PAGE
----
Minnesota is a no-fault insurance state ;after a Minnesota motor-vehicle accident, the applicable no-fault insurer is generally responsible for paying for its own insureds’ “basic economic loss.” This can include medical expenses, lost wages, or other reasonable and necessary expenses up to $40,000. This may include medical expenses and lost wages, among other things.
Because “basic economic loss” is paid by the no-fault insurance carrier regardless of fault, In MN folks who also want to assert a claim for pain and suffering must generally show a “serious injury” as that term is defined by law. A “serious injury” is a personal injury that results in:
- significant disfigurement;
- a fracture;
- loss of a fetus;
- permanent loss of use of a body organ, member, function or system;
- permanent consequential limitation of use of a body organ or member;
- significant limitation of use of a body function or system;
- or a medically determined injury or impairment of a non-permanent nature which prevents the injured person from performing substantially all of the material acts which constitute such person’s usual and customary daily activities for not less than ninety days during the one hundred eighty days immediately following the occurrence of the injury or impairment.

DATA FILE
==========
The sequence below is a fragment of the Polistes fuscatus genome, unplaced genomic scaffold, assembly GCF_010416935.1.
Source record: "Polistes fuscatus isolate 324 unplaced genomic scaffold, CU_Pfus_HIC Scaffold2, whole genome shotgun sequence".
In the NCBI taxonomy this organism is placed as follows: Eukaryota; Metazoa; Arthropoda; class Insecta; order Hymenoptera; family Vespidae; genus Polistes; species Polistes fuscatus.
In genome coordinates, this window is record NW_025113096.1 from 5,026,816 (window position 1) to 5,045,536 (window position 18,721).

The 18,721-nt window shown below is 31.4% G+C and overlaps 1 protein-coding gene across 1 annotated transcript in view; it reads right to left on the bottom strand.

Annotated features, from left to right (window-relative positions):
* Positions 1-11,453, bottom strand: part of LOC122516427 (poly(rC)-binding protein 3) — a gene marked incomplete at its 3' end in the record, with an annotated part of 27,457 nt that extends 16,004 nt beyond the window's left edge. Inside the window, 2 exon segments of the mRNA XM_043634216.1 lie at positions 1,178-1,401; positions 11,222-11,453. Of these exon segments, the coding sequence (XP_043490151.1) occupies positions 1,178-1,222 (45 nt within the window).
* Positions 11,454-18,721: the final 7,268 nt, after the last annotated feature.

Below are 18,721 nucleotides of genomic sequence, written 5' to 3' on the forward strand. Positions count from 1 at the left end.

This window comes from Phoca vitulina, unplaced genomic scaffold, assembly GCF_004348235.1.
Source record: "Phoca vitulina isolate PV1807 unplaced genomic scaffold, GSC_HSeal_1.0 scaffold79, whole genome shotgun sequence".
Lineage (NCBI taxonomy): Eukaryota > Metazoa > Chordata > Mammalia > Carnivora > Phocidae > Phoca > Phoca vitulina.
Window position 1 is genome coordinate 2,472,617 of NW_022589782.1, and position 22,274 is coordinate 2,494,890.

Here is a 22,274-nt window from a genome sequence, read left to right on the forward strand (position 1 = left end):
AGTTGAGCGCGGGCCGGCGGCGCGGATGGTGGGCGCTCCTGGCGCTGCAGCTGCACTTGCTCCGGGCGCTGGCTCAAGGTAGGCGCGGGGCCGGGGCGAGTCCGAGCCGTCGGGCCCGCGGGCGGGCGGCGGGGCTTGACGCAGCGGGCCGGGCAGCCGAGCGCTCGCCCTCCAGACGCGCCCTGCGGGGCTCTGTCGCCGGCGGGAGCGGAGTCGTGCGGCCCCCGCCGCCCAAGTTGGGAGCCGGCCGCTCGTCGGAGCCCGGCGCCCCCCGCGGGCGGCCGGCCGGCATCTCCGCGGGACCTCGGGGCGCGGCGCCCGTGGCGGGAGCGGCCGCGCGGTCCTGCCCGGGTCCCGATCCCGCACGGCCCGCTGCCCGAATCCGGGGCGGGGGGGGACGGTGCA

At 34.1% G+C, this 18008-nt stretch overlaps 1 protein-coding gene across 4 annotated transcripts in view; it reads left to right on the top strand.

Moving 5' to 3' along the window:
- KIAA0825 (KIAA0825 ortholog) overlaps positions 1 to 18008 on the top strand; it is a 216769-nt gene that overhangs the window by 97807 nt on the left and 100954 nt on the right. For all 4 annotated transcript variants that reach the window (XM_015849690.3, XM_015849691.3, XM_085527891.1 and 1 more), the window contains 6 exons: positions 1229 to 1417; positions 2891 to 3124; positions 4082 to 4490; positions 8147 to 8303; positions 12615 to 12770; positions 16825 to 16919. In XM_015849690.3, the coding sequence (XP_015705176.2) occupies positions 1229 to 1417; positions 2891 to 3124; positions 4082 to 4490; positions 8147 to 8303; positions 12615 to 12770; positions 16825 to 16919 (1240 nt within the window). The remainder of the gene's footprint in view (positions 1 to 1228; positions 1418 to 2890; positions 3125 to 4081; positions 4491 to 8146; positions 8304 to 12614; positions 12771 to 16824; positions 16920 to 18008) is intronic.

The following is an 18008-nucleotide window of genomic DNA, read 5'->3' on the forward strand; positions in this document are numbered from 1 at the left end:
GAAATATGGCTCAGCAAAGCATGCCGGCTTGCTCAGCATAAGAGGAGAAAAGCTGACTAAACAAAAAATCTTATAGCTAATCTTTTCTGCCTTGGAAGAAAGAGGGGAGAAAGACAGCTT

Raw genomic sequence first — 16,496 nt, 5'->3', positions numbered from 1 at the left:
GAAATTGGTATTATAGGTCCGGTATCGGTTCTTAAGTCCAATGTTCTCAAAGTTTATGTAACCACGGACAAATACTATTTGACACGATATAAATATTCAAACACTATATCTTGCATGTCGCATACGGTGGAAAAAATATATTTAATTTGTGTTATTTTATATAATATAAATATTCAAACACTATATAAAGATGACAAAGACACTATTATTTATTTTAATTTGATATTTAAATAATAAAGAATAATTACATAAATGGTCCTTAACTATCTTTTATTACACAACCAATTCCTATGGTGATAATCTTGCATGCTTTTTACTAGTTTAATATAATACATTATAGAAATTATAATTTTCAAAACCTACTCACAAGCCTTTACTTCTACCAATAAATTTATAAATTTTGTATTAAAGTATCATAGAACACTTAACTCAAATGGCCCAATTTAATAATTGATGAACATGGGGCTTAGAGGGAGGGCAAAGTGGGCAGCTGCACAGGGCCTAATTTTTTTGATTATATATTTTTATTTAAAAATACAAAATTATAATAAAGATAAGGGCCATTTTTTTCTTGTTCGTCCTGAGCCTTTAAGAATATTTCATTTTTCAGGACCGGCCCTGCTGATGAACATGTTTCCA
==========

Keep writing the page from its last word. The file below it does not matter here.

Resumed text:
- $4000.00 or more in medical care and treatment.
While some of these categories require little explanation, others certainly do. For example, how does one differentiate a “significant limitation of use” from an insignificant one? This is obviously a factually sensitive issue, but fortunately some courts have identified guideposts. An experienced attorney can explain them.
The attorneys at Metro Law Offices. can help people assert claims for bodily injuries, including pain and suffering, after car accidents. This can include claims against the at-fault motorist and their insurance company, as well as claims with the injured person’s own insurance company in the case of an uninsured motorist (“UM”) or uninsured/underinsured motorist (“UM”) claim.